Phthalates could double risk of diabetes

By Shayna Brouker • Published: July 23rd, 2012
Category: Health in a Heartbeat

They’re in that plastic container you use to tote leftovers, the makeup you slather on your face every morning and the candle you burn to waft away any lingering odors. Phthalates (THAL-ates) are found in dozens of common household items we touch every day, but what you don’t know is that they could be increasing your risk for diabetes.

Research from the Uppsala University in Sweden found that exposure to environmental toxins was linked with a doubled risk of developing diabetes. The study, published in Diabetes Care, analyzed blood samples from more than one 1,000 men and women over the age of 65. The results revealed that even at low levels of contamination in the blood, risk begins to rise.

The root of this alarming association is unknown, but researchers think it could have something to do with the toxins’ tendency to disrupt the fat metabolism process. What’s troubling is that phthalates are practically impossible to avoid completely, although many manufacturers are beginning to phase out use of phthalates in their merchandise.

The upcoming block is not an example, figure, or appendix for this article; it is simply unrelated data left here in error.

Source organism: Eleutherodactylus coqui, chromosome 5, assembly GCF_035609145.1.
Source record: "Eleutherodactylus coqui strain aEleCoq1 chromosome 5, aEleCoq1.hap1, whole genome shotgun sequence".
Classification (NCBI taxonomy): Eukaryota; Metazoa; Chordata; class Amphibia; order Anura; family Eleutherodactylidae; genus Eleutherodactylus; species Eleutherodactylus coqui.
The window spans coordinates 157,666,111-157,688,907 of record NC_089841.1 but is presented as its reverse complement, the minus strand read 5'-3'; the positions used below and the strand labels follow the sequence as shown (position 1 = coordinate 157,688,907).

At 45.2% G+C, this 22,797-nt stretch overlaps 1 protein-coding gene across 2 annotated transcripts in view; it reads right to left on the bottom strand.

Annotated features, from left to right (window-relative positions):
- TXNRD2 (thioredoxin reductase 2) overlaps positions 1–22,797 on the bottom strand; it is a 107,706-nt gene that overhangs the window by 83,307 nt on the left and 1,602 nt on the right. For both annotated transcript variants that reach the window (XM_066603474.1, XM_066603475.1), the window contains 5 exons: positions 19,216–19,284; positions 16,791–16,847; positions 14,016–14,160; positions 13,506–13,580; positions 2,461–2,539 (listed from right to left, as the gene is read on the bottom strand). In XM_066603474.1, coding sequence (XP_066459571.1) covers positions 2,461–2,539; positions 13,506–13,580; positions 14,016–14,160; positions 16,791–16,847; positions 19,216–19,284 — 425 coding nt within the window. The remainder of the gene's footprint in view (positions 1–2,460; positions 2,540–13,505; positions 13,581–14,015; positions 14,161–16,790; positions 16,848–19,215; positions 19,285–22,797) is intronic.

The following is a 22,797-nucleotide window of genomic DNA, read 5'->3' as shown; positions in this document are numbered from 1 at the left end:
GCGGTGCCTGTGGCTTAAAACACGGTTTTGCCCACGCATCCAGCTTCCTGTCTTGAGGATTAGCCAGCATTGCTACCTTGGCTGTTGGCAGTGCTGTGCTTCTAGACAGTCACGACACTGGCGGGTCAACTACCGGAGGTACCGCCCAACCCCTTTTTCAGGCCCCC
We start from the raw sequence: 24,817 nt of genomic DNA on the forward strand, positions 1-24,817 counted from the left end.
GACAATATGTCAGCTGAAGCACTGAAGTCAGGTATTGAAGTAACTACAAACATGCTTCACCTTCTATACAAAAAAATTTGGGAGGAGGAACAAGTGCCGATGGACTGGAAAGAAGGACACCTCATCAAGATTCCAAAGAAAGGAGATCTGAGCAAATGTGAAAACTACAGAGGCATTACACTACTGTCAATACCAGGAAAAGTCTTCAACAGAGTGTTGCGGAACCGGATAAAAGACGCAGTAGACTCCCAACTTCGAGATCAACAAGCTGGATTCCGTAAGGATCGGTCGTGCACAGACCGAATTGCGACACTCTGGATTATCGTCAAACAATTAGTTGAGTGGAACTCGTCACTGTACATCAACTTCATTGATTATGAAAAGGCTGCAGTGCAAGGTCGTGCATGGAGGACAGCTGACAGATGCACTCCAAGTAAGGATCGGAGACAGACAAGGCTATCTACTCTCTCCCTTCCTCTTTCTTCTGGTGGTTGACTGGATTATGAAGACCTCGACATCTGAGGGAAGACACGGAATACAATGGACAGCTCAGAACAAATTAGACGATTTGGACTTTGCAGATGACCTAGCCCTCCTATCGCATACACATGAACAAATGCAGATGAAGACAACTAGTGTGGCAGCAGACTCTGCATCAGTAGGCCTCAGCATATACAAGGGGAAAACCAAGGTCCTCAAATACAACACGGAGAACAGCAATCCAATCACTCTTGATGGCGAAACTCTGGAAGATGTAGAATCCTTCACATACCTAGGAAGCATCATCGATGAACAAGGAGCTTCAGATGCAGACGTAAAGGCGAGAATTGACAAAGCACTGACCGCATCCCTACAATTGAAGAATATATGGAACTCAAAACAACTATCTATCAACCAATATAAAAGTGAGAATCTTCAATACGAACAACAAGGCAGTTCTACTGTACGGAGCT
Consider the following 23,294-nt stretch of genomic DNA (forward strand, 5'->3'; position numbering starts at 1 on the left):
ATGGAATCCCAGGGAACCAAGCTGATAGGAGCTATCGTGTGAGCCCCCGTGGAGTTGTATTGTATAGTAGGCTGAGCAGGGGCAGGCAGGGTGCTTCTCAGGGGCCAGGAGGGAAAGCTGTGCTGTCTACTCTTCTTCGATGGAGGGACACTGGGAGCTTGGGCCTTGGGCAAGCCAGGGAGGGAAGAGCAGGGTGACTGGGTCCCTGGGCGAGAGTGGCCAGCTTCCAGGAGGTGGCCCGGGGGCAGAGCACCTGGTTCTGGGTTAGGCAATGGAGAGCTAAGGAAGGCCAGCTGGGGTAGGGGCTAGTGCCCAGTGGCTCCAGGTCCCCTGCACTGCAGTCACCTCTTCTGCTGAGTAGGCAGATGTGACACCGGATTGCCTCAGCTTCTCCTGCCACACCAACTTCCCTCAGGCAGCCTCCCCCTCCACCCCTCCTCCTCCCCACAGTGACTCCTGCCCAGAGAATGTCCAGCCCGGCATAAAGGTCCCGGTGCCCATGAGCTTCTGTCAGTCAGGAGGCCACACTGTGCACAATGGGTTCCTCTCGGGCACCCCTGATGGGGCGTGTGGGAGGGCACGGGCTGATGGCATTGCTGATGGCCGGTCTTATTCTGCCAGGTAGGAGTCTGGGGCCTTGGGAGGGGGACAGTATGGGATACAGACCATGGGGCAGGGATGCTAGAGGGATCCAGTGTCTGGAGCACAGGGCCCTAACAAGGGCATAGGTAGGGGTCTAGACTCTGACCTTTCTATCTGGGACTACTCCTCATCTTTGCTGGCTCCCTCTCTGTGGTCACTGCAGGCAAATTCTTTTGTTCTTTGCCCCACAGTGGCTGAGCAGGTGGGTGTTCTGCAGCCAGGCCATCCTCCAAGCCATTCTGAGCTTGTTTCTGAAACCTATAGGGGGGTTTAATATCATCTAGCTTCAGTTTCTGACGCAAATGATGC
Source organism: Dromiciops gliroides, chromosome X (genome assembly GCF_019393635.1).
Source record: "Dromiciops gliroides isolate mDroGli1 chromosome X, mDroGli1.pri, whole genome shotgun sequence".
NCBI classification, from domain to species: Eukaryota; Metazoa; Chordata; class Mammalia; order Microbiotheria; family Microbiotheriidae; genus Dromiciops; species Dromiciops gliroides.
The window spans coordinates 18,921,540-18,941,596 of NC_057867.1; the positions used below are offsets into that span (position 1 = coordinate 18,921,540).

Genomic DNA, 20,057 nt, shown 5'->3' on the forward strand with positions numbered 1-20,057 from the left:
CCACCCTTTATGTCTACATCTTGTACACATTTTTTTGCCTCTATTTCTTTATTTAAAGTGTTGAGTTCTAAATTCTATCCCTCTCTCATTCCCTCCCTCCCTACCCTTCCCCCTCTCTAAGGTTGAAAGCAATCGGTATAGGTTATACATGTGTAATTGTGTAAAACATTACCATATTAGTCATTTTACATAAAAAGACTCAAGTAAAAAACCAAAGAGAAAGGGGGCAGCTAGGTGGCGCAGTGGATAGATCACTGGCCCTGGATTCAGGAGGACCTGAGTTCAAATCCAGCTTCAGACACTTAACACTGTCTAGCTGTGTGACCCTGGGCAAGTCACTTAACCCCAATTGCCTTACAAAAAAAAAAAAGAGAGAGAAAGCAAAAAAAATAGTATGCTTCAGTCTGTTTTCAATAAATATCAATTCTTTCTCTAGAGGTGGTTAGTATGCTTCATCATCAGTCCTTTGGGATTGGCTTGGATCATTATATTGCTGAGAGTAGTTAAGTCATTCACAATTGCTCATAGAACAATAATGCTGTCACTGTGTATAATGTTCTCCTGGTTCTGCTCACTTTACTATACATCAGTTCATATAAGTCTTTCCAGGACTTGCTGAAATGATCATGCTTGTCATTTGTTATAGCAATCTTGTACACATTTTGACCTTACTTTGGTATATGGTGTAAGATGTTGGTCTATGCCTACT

It’s the latest chemical to get a bad rap after bisphenol-A, or B-P-A. B-P-A is a compound commonly used in canned goods, cash register receipts and plastic water bottles that has also been shown to mimic estrogen and interrupt the endocrine system. B-P-A has been linked to breast and prostate cancer in animals, as well as obesity, thyroid problems and neurologic disorders in humans.

In the meantime, researchers offer a few ideas to cut down exposure to B-P-A, phthalates and other environmental toxins. Use fewer plastic products, choose fresh over canned foods whenever possible and microwave food in ceramic or glass instead of plastic. Avoid items that contain perfume, as they often contain phthalates. The good news is that stopping exposure can clear chemicals from the body before permanent damage is done.